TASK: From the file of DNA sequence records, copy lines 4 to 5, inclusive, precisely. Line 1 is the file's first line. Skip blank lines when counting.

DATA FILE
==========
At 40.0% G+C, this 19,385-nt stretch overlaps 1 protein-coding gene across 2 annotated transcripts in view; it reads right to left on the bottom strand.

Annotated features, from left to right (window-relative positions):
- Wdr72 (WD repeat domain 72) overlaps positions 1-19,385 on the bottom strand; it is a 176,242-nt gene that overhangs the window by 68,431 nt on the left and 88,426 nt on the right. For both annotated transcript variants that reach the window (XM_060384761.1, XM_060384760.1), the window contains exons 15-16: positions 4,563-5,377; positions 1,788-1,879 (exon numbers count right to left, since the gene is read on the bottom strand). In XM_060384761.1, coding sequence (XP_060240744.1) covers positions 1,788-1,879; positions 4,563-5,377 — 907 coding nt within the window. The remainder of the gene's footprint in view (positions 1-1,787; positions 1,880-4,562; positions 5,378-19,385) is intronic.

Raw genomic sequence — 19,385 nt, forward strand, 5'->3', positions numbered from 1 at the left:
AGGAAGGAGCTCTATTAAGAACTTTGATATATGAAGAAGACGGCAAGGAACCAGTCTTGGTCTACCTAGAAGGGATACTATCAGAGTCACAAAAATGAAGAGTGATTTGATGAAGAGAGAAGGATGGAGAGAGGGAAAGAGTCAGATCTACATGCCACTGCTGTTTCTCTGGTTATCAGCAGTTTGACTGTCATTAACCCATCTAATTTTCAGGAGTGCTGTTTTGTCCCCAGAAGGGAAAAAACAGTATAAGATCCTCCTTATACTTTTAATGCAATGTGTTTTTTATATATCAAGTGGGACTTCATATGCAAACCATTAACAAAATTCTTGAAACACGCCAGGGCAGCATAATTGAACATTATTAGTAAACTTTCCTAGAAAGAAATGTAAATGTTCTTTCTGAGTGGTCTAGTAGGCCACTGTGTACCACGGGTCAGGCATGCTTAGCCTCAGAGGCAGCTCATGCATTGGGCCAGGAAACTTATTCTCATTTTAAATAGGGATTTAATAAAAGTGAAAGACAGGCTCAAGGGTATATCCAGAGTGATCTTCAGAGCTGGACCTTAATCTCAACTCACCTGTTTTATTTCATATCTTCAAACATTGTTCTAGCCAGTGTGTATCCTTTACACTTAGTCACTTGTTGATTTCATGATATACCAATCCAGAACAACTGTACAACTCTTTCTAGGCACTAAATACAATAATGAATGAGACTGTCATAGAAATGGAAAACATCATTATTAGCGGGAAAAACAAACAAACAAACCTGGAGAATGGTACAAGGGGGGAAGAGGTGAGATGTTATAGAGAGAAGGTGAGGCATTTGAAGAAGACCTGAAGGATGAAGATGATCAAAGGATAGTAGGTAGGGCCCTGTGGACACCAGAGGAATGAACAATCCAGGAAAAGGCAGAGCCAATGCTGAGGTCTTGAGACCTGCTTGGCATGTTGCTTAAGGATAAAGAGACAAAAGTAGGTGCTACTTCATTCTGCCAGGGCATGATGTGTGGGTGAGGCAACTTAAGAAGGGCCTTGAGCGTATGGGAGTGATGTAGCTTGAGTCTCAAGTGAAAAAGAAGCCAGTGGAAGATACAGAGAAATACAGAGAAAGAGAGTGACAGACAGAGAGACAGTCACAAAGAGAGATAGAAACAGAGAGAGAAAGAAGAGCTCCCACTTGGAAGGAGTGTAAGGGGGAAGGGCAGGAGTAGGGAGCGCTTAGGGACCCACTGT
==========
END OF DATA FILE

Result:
Raw genomic sequence — 19,385 nt, forward strand, 5'->3', positions numbered from 1 at the left:
AGGAAGGAGCTCTATTAAGAACTTTGATATATGAAGAAGACGGCAAGGAACCAGTCTTGGTCTACCTAGAAGGGATACTATCAGAGTCACAAAAATGAAGAGTGATTTGATGAAGAGAGAAGGATGGAGAGAGGGAAAGAGTCAGATCTACATGCCACTGCTGTTTCTCTGGTTATCAGCAGTTTGACTGTCATTAACCCATCTAATTTTCAGGAGTGCTGTTTTGTCCCCAGAAGGGAAAAAACAGTATAAGATCCTCCTTATACTTTTAATGCAATGTGTTTTTTATATATCAAGTGGGACTTCATATGCAAACCATTAACAAAATTCTTGAAACACGCCAGGGCAGCATAATTGAACATTATTAGTAAACTTTCCTAGAAAGAAATGTAAATGTTCTTTCTGAGTGGTCTAGTAGGCCACTGTGTACCACGGGTCAGGCATGCTTAGCCTCAGAGGCAGCTCATGCATTGGGCCAGGAAACTTATTCTCATTTTAAATAGGGATTTAATAAAAGTGAAAGACAGGCTCAAGGGTATATCCAGAGTGATCTTCAGAGCTGGACCTTAATCTCAACTCACCTGTTTTATTTCATATCTTCAAACATTGTTCTAGCCAGTGTGTATCCTTTACACTTAGTCACTTGTTGATTTCATGATATACCAATCCAGAACAACTGTACAACTCTTTCTAGGCACTAAATACAATAATGAATGAGACTGTCATAGAAATGGAAAACATCATTATTAGCGGGAAAAACAAACAAACAAACCTGGAGAATGGTACAAGGGGGGAAGAGGTGAGATGTTATAGAGAGAAGGTGAGGCATTTGAAGAAGACCTGAAGGATGAAGATGATCAAAGGATAGTAGGTAGGGCCCTGTGGACACCAGAGGAATGAACAATCCAGGAAAAGGCAGAGCCAATGCTGAGGTCTTGAGACCTGCTTGGCATGTTGCTTAAGGATAAAGAGACAAAAGTAGGTGCTACTTCATTCTGCCAGGGCATGATGTGTGGGTGAGGCAACTTAAGAAGGGCCTTGAGCGTATGGGAGTGATGTAGCTTGAGTCTCAAGTGAAAAAGAAGCCAGTGGAAGATACAGAGAAATACAGAGAAAGAGAGTGACAGACAGAGAGACAGTCACAAAGAGAGATAGAAACAGAGAGAGAAAGAAGAGCTCCCACTTGGAAGGAGTGTAAGGGGGAAGGGCAGGAGTAGGGAGCGCTTAGGGACCCACTGT